Abstract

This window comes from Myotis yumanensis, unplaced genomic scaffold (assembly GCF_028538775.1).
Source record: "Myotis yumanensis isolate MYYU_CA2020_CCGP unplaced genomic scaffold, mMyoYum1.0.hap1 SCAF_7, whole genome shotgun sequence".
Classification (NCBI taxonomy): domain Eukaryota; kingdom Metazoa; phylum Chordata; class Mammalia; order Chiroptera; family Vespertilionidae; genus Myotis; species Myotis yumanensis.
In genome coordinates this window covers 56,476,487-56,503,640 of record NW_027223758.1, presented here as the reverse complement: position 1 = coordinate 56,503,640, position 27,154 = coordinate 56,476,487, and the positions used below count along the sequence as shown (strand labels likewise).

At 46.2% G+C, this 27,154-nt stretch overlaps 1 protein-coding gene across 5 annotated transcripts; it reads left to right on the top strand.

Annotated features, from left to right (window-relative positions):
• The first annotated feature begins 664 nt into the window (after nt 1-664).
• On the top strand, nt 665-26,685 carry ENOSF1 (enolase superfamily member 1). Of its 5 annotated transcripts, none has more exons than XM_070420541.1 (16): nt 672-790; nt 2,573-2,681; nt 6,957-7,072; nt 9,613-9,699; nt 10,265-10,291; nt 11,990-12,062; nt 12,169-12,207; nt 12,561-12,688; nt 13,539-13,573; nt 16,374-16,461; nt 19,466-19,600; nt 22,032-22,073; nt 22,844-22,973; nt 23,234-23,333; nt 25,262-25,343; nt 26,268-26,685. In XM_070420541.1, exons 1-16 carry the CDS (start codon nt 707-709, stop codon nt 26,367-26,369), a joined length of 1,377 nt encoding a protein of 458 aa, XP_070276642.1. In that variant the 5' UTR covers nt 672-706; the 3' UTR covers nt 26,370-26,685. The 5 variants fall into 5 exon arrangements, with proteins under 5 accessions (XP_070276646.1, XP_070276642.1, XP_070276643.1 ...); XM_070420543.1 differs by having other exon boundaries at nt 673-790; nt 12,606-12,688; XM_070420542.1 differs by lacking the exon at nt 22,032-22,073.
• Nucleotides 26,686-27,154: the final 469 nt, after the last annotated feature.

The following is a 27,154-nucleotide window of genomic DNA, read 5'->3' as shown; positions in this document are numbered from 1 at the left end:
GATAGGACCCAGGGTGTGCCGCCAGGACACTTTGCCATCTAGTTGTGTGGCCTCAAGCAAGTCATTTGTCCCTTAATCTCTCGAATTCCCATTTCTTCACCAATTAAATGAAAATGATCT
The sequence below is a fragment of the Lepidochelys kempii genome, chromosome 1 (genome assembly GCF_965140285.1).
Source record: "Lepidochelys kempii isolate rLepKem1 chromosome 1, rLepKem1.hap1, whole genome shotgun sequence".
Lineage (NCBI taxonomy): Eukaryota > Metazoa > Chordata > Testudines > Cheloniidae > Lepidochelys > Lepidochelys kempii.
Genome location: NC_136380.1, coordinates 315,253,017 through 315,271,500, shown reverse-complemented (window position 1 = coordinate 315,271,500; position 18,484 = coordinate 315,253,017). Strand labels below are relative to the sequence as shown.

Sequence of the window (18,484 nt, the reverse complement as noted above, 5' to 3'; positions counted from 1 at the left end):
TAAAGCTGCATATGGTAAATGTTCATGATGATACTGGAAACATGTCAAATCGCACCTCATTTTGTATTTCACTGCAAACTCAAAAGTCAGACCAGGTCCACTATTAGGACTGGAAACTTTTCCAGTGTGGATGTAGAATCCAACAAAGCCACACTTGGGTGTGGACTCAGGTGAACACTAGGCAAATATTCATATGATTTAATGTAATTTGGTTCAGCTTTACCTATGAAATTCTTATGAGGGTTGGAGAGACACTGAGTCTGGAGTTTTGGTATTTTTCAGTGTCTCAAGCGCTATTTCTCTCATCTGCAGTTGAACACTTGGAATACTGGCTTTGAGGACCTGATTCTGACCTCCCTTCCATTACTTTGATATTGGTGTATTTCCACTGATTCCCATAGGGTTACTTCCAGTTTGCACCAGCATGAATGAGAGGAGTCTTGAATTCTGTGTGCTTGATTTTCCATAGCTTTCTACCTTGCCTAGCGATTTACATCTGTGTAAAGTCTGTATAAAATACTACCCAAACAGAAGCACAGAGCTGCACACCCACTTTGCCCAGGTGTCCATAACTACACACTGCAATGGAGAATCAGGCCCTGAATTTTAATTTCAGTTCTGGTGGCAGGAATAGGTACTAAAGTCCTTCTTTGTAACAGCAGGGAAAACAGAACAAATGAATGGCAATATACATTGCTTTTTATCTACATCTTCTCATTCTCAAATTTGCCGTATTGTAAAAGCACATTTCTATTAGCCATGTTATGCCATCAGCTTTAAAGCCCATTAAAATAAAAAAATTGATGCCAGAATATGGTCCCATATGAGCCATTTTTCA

The terrestrial Quaternary stratigraphic record of British Columbia is largely a product of brief depositional events separated by long periods of nondeposition and erosion. Thick, stratified Quaternary sediments are present mainly in valleys and coastal lowlands and accumulated during periods of growth and decay of the Cordilleran Ice Sheet. At glacial maxima, till was deposited over large areas of low and moderate relief. However, at the same time, much of the landscape was eroded by glaciers.Sedimentation has been more restricted and has occurred at lower rates during nonglacial periods than during glaciations. On land, the only important sediment accumulation sites during nonglacials have been lakes, floodplains, and fans. However, large amounts of sediment have accumulated offshore, especially in fjords and basins such as the Strait of Georgia. Because of the restricted aspect of sedimentation during nonglacials, the stratigraphic record of these periods is meagre. In most places, true nonglacial units are thin and discontinuous, or they are absent altogether. Commonly, a nonglacial period is recorded only by an unconformity produced when streams incised valley fills shortly after the end of the preceding glaciation.

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